COLONIE – Strike a pose ladies. It’s time to model some springtime fashions along the Colonie catwalk.
Colonie Senior Services Centers, Inc. will celebrate the 25th anniversary of its Mother’s Day fashion show and luncheon Friday, May 12, inside the Lakeview Room of the Beltrone Living Center, 11:30 a.m.-1:30 p.m. The annual event supports senior transportation opportunities in the region.
Four seniors from three CSSC senior-living communities were chosen to model clothing from Chico’s at Stuyvesant Plaza while being escorted by members of the Colonie Police Department. The annual event, according to CSSC Director Diane Conroy-LaCivita, draws about 250 people yearly.
Conroy-LaCivita was employed elsewhere when she modeled in the first fashion show 24 years ago. Fast forward to now where she is the center’s director and runs the annual event. To bring this even more full circle, she sometimes fills in with transportation. The proceeds raised at the show will help fund the center’s transportation services, an expensive but vital service.
“Transportation is not a money maker,” Conroy-LaCivita said, “but as an organization, it is the core to keeping seniors involved and active in our community.”
CSSC is responsible for buying, insuring and maintaining the buses that transport seniors to medical appointments, shopping outings, volunteer opportunities in the community, and social and cultural events. They must also pay and insure the driver.
Colonie Senior Services Center is in Albany County, but its transportation serves five surrounding counties. The agency uses its 12 buses Monday through Friday to bring seniors to the doctor, dentist, pharmacy, chemotherapy and grocery shopping.
Many seniors, Conroy-LaCivita said, want to stay in the community but do not want to drive. She said many of them are afraid of driving on Wolf Road, Latham Circle and the Northway or don’t like driving at night.
Seniors who take the bus could pay a suggested fare of $5 or not pay for the service. It depends on the individual situation, she said.
The show goes on
“The fashion show is a good example of us having a joyous occasion,” Conroy-LaCivita said.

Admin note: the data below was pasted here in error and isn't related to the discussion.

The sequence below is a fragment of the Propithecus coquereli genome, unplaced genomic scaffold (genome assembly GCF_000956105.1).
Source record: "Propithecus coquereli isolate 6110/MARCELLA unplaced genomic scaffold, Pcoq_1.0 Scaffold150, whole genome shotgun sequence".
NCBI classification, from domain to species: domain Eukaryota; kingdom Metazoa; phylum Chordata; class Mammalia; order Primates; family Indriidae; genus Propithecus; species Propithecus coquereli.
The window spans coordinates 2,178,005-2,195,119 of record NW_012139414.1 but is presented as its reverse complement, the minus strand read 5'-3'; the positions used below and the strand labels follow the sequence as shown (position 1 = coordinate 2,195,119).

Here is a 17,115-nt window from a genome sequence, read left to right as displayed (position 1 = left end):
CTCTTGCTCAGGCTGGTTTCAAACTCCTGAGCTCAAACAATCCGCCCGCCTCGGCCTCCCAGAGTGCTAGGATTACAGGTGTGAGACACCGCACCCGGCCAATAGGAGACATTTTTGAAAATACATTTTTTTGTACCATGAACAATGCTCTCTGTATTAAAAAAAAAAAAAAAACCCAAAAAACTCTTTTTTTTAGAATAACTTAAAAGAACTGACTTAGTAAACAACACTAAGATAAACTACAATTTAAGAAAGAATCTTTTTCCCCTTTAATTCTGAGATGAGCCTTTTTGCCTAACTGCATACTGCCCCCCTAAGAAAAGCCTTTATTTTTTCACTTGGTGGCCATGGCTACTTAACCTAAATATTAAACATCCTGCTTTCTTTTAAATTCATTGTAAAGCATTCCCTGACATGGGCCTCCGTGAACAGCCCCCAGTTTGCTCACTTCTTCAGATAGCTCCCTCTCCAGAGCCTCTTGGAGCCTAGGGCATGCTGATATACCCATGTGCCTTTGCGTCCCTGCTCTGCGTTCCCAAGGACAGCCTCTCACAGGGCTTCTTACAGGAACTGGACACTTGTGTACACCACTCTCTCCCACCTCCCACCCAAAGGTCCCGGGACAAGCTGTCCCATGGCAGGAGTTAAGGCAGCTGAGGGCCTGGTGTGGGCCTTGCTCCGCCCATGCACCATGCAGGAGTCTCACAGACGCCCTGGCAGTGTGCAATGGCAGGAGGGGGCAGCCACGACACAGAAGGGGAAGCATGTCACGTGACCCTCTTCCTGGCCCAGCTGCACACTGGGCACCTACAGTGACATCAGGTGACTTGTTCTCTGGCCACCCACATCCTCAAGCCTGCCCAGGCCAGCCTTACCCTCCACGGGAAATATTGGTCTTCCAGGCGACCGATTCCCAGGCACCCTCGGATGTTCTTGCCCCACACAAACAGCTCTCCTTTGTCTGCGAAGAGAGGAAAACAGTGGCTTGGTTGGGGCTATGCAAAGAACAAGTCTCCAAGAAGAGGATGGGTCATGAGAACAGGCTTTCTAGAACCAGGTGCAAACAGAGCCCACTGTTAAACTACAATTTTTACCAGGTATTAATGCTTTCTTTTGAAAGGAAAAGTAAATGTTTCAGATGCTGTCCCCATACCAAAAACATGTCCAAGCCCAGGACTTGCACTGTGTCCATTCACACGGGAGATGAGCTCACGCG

Because it’s around Mother’s Day, the show brings mothers, daughters and grandmothers together to enjoy a celebratory day of fashion, self expression and women’s camaraderie. It also strengthens the connection between senior women and the police.
“When you pair the female model up with the male officer, and those officers are twirling them around. They’re making them feel just like a million bucks,” Conroy-LaCivita said. “So often, seniors and their interactions with police are usually not a good occasion and to do something that’s celebratory and fun; it is a good time.”
The pandemic has scaled back the show in recent years. In the past, CSSC used male models and also JROTC cadets from Albany High School to escort the women down the runway. According to Conroy-LaCivita, the police officers were a later addition. When the first police officers appeared on the catwalk, the approval from the audience was immediate and positive and prompted many more “oohs and ahhhs.”
“So we thought, well, we’re onto something. … The police officers really get into it, and it’s great.” Conroy-LaCivita said. “A couple of officers have done it multiple years because they enjoy doing it.”
The senior population has changed at the center to include individuals from the LGBTQ community and seniors who take classes in learning English as a second language. Many are recent immigrants from Afghanistan, Ukraine, South Korea and China.
“Seniors are still relevant. We respect them and they’re a part of this community.” Conroy-LaCivita said. “Maybe they’re retired but they are still lifelong learners and we want to make sure they know that they’re important to us.”
More information on purchasing tickets for the fashion show and luncheon is available online at www.colonieseniors.com or contacting the office at (518) 459-2857 ext.302.